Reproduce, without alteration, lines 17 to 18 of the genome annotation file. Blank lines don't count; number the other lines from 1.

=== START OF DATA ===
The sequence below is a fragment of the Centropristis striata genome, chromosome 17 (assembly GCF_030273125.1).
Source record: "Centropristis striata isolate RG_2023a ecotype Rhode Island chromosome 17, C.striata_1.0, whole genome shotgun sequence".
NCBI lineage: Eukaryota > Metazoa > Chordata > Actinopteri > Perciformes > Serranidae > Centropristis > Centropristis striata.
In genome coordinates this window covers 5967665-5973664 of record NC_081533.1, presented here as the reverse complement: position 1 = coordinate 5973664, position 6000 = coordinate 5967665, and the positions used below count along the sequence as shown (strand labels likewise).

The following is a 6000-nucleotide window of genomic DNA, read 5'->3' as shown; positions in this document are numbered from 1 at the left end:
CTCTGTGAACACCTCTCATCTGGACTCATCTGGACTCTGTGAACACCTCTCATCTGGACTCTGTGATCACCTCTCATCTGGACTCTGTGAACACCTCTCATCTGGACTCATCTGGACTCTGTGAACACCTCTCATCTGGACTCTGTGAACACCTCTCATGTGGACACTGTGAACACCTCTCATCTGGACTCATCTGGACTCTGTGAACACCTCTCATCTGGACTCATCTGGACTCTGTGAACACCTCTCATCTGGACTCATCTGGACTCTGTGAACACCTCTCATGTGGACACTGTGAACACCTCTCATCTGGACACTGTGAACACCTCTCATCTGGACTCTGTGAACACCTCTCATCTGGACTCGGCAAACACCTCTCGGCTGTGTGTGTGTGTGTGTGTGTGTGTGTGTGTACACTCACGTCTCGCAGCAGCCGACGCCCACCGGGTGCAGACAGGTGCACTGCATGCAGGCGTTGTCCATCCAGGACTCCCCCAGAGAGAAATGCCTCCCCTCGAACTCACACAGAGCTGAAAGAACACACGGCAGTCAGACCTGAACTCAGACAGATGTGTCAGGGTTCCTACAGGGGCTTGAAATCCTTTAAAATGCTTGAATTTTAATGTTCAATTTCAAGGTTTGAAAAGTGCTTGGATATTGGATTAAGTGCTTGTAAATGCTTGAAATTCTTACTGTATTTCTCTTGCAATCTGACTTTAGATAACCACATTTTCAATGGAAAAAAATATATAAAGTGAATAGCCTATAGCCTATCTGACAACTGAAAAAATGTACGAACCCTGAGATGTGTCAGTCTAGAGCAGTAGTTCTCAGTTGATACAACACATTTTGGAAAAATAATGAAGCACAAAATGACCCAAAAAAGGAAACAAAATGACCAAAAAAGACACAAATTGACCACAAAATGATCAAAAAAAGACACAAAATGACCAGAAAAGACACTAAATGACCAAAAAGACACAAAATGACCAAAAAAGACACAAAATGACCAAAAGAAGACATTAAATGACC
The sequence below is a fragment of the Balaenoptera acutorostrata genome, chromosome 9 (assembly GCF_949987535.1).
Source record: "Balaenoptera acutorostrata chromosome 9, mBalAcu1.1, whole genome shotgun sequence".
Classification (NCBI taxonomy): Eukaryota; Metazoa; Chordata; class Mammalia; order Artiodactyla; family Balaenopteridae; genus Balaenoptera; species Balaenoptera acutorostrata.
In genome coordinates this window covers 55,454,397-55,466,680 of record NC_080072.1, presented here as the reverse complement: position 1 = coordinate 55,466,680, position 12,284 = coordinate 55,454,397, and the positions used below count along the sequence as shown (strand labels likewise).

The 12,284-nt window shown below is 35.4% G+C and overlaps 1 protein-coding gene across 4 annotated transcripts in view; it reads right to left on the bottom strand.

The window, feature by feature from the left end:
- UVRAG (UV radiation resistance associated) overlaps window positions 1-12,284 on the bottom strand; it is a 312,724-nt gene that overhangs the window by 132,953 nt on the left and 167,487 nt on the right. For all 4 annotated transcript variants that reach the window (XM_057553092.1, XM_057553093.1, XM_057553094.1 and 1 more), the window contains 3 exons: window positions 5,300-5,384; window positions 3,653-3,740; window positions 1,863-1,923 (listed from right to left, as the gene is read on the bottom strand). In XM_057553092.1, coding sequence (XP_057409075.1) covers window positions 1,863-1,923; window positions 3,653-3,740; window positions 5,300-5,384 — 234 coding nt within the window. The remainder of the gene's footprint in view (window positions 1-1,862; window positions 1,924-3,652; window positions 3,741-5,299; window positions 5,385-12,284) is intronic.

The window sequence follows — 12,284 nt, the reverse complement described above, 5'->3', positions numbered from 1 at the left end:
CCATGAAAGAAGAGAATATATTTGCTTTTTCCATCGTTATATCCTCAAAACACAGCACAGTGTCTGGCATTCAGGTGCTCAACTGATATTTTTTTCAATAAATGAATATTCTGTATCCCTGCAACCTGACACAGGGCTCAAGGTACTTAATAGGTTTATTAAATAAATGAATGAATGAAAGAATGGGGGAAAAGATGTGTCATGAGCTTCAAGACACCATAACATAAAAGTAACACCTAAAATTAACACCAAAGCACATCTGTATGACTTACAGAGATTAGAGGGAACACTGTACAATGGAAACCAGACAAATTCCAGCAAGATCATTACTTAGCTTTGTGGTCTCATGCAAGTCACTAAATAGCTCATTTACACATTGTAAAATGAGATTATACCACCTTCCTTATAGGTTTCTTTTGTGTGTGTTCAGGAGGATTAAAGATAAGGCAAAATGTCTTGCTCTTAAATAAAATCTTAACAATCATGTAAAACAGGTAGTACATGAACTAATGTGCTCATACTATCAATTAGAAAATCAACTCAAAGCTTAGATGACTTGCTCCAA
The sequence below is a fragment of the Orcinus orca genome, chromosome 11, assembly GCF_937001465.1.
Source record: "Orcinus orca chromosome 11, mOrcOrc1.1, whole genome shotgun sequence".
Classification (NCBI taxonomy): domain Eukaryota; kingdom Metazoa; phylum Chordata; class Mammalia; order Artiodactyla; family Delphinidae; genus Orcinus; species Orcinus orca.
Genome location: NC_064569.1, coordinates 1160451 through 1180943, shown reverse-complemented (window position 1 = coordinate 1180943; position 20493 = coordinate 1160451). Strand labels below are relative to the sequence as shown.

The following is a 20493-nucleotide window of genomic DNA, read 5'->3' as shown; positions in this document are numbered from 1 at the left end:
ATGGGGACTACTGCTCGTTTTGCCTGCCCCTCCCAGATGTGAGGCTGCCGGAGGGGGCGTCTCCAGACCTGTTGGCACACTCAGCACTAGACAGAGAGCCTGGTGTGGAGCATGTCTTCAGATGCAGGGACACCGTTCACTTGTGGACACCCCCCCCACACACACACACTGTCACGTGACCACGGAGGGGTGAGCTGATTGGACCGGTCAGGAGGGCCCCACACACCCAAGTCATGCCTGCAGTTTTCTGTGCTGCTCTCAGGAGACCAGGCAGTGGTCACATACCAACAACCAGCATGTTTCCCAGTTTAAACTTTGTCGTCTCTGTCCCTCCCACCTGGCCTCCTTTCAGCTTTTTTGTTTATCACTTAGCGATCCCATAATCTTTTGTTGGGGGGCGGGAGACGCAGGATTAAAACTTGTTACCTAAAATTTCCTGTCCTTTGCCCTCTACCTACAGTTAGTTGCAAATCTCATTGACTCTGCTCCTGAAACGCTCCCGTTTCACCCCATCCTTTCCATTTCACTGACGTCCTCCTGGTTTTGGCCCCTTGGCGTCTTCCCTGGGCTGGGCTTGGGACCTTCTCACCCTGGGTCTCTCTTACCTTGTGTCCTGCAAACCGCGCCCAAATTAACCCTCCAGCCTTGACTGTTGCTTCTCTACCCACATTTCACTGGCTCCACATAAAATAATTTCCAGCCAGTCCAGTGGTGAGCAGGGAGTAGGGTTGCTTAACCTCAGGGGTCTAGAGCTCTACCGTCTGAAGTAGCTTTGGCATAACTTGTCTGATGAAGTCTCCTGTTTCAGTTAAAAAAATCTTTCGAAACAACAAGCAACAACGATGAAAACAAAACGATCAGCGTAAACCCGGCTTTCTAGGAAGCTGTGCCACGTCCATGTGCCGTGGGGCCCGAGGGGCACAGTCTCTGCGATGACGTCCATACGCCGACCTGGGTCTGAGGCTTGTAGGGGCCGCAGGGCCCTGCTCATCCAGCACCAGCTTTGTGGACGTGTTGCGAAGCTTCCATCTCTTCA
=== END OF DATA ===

Source record: "Orcinus orca chromosome 11, mOrcOrc1.1, whole genome shotgun sequence".
Classification (NCBI taxonomy): domain Eukaryota; kingdom Metazoa; phylum Chordata; class Mammalia; order Artiodactyla; family Delphinidae; genus Orcinus; species Orcinus orca.